Sunday, May 27, 2012

Sure Start Children's Centres

Few weeks ago, I've been lucky enough to find my way through one of Sure Start's classrooms, with the help of a classmate. At first, I thought it's some kind of an early intervention center that offers therapeutic and social services for children with disabilities. Something similar to what 'I think' the one in Dubai looks like. Well, it was different.

I entered through the gate. It was a typical center with rooms. There were KG-like classrooms, a kitchen, and a sensory room. What was interesting about the sensory room that I've seen is the 'booking' system that they offered for parents. They could simply book a specific timing where they can spend some quality time with their child and go through that sensory experience together. In the room, there were instructions all over the place to help parents in understanding what each item can do and its purposes. They can also get creative according to the child's needs. For instance, the bean bags that were scattered around were covered with a huge thin layer of foil, just to increase the sensory awareness of babies or children with visual impairments. It provides them with some sense of space through stimulating their auditory and physical senses. I thought that was fascinating. Just the idea of providing parents with such an option is very interesting.

Next, it was the time for the 'group session' which was held every afternoon on Saturdays. One of its aims is to bring families of disabled children together. Not just the mother and the child, but even family members and friends are also welcome to join in. There were sensory activities, and we waited, and waited. Finally, the families arrived! There were mothers, brothers, sisters, and friends. It was something equal to a trip to 'the mall' for these families. Some clearly came from a poor background, but it didn't really matter. They were having conversations with each other, not only about their children, but general topics. It felt like they were taking a break within a safe school-like environment, where no one's there to judge them or stare at their children.

What I found even more interesting, is the fact that these children come in without informing the coordinator about the child's diagnoses, or WHO from the children is the disabled one! They were all playing around together. Honestly, I was lost as I tried to guess which of these children has the 'label'. But again, does it really matter?

There were many sessions that took place, similar to the one I observed. These groups are:

  • Swimming Session
  • Well Baby Clinic: parents get to meet a health visitor to speak about their child's health concerns, as well as a weight check!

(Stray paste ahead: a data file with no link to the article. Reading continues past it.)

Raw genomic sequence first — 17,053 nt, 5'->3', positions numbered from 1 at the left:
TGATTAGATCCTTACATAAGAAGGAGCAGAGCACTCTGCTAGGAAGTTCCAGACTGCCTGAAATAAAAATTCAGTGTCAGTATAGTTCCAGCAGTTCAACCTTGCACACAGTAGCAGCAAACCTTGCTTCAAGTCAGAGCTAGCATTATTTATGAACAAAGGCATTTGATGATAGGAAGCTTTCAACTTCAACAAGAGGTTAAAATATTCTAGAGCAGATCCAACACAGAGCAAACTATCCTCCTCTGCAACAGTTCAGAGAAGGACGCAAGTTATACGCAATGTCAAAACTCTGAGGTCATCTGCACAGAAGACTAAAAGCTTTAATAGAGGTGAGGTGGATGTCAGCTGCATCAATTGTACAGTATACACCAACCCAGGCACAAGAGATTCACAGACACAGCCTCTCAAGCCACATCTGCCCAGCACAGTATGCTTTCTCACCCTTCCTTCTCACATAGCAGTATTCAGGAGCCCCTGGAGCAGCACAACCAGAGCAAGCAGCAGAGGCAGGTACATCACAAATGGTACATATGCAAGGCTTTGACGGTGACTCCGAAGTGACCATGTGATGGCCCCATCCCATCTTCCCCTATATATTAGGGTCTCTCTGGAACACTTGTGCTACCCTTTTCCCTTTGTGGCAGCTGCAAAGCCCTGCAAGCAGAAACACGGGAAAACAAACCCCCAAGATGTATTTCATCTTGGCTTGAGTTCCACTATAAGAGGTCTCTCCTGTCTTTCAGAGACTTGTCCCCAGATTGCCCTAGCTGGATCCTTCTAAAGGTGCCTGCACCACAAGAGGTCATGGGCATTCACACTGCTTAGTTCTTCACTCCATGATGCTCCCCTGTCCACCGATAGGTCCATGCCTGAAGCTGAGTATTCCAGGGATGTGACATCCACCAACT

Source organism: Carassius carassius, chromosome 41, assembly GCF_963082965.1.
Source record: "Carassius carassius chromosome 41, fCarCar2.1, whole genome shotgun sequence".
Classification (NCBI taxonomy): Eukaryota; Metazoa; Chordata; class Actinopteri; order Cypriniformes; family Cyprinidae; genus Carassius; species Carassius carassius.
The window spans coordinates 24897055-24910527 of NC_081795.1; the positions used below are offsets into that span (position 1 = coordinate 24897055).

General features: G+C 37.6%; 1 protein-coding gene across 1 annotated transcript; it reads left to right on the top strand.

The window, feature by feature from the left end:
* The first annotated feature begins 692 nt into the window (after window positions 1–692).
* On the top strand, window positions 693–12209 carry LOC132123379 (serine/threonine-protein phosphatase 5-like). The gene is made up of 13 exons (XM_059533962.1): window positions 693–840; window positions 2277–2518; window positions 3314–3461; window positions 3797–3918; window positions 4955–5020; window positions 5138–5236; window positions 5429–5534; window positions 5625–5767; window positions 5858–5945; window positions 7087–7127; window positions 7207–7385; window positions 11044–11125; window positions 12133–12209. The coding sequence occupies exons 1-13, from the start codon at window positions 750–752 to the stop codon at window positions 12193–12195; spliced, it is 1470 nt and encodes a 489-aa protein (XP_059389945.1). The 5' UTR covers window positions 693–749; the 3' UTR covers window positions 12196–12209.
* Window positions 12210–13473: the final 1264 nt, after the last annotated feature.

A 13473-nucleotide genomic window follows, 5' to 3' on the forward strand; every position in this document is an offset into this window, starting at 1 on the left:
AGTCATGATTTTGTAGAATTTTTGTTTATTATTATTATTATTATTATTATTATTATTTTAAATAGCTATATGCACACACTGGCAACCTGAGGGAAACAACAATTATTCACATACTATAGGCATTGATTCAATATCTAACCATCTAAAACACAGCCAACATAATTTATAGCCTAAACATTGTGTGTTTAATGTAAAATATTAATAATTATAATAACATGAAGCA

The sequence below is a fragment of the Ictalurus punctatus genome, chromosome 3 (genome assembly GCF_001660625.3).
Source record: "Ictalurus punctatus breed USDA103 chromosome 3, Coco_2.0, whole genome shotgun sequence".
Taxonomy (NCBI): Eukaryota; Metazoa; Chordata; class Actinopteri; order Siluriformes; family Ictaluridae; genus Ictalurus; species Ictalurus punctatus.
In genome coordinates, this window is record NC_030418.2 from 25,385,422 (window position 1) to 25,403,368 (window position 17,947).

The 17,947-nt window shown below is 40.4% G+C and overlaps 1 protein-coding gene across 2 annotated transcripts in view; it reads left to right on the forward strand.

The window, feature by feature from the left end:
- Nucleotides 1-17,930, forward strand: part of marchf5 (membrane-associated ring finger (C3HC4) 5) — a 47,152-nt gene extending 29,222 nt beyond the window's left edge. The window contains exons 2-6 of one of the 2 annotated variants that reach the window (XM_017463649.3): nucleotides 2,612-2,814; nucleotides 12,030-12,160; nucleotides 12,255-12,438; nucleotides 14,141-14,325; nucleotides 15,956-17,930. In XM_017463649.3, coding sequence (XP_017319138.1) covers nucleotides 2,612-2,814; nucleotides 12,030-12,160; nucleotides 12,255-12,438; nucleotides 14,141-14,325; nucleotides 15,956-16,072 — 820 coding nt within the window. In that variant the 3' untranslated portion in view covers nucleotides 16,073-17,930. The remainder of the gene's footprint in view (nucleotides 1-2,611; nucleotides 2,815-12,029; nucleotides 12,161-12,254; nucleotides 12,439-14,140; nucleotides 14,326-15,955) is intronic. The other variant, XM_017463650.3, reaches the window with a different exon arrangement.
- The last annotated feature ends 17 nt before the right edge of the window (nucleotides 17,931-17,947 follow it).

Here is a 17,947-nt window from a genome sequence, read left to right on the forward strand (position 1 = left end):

• Work Club: to speak about JOBS and financial issues, which I found very helpful, especially since they are considered as 'disadvantaged families' who probably got a panic attack knowing that their child is disabled and might require extra financial support.
  • Fitness Group: for moms!  £4  per session, and only  £1 pound for a day care service while the mother works out.
  • Baby and Toddler Time
  • La Leche League Support Group: breast-feeding help and support group
  • Postnatal Group: with a health visitor
  • Little Rascals: an opportunity to meet other moms, dad, and carers (for children between 0 to 18 months)
  • Play and Storytime: focus on language skills
  • MINOS: Mums In Needs Of Support
  • Sensory Fun: targets children with extra sensory needs
  • Midwifery Drop in: supports mothers during their early pregnancy until 28 days after birth
  • Physiotherapy Drop-In
  • Childminder Group
  • Poppies Playgroup: for babies and toddlers
  • Fitness Group--"Baby Comes Too"
  • Men Behaving Dadly: interesting!
  • Special Families United: that's the one I attended

I liked the aim behind establishing such centers. Just the idea of providing the option is amazing. Most of the sessions are run buy volunteers or trained individuals who didn't really need to earn a degree. Also, they didn't have to be from a specific country with certain qualifications and a certain language in order to be hired *hint hint*. It was very pure and simple. I mean its not perfect. They also do have issues to do with parents not attending and not really making use of this opportunity. But this doesn't make them angry with parents. They do continue trying and trying.

"Dubai Early Childhood Development Center". I can't really judge. I've only been there once and it was a very formal 'ministry' visit, with a perfect powerpoint presentation and a pretty Director who was probably the only local person working there. Wait, there was the marketing person too, I guess. Other than that, I never heard a thing about their work. Not yet. So you see, I can't judge. I don't want to judge.

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